Three close friends killed in a road accident after enjoying the first day at the Listowel racing festival have been named.
Tommy Murphy and Thomas Homes, both aged 32 and Richard Furey, 37, had been in a cab which collided with a car on the main N21 Limerick to Kerry road.
They were returning to Newcastle West for their usual Sunday night together in the Dollar Bar when the crash happened.
Mr Furey’s wife Patricia had been sitting in the pub waiting for the well-known butcher to come in when news filtered through of the accident.
Initial reports suggested the car might have suffered a blow out on a dangerous stretch of the road before colliding with the cab.
The dead men, all from the Newcastle West area, took a few days off work around this time every year to enjoy the Listowel races.
Jerome Scanlan, local Fine Gael councillor, visited Mr Homes’ parents, personal friends in Feonanagh, to express his sympathies.
“The mood in the town is absolutely sombre. They are distraught,” he said.
“Tommy was the type of guy who came out to Feonanagh to help on the farm in every way he could.”
He added: “They were just the nicest bunch of guys you could meet.”
The crash happened at about 9.10pm on a notorious stretch near Garryduff only a few miles from the men’s homes.
Seven others were injured – three in the Nissan Serena people carrier hackney and four others in the Opel Astra returning from a GAA match in Abbeyfeale.
Some of those in the car were on Fr Casey’s Senior Football panel and on the way home after the County Senior Football quarter final against Monaleen.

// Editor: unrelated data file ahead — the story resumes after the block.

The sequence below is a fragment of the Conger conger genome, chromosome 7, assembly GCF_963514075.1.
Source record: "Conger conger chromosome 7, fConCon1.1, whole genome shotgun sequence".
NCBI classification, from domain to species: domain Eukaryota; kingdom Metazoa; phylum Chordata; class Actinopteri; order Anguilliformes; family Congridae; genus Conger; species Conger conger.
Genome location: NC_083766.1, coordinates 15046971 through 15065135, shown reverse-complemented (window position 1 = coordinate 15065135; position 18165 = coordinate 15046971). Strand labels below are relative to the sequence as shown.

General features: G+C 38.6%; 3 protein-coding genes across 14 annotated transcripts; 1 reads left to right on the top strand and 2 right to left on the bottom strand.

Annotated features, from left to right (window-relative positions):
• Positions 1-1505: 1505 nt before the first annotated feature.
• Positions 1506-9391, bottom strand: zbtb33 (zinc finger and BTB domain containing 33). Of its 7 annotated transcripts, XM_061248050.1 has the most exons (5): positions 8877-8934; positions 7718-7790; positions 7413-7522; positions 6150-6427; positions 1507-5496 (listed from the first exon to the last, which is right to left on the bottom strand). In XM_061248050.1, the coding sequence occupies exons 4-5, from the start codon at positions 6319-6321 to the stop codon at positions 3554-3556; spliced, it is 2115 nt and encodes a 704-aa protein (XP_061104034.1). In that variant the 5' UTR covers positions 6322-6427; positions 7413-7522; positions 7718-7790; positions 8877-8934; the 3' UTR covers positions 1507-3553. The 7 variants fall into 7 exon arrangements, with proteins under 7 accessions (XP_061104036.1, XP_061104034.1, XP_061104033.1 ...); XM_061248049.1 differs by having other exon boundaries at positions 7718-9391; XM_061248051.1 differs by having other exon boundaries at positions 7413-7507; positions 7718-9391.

The cab driver and two passengers were taken to hospital but their injuries were not life-threatening while the four in the car suffered only minor injuries.
Mr Furey, father of a three-year-old boy, was a well known figure in the town in Griffin’s butchers in the Square in Newcastle West.
It is believed he was sitting with his two friends along the side of the cab which bore the full impact of the collision.
Locals who knew the men from their regular Sunday nights in the Dollar bar gathered in the pub throughout the day to console one another.
Mr Scanlan added: “Richard Furey was so full of life. He was the safest pair of hands you could find, a great guy, competent and a great family man, always willing to help.
“He was known by everybody and loved by people.”
Francis Foley, a Fianna Fáil councillor and businessman in Newcastle West, said the town was in disbelief.
“People are just trying to come to terms with it,” he said.
“The three of them were great friends and met every weekend. It’s a tragedy.”
The deaths bring to 150 the number of people killed on the country’s roads this year, official Garda figures showed.
The road, which was closed for several hours, was wet at the time of the accident.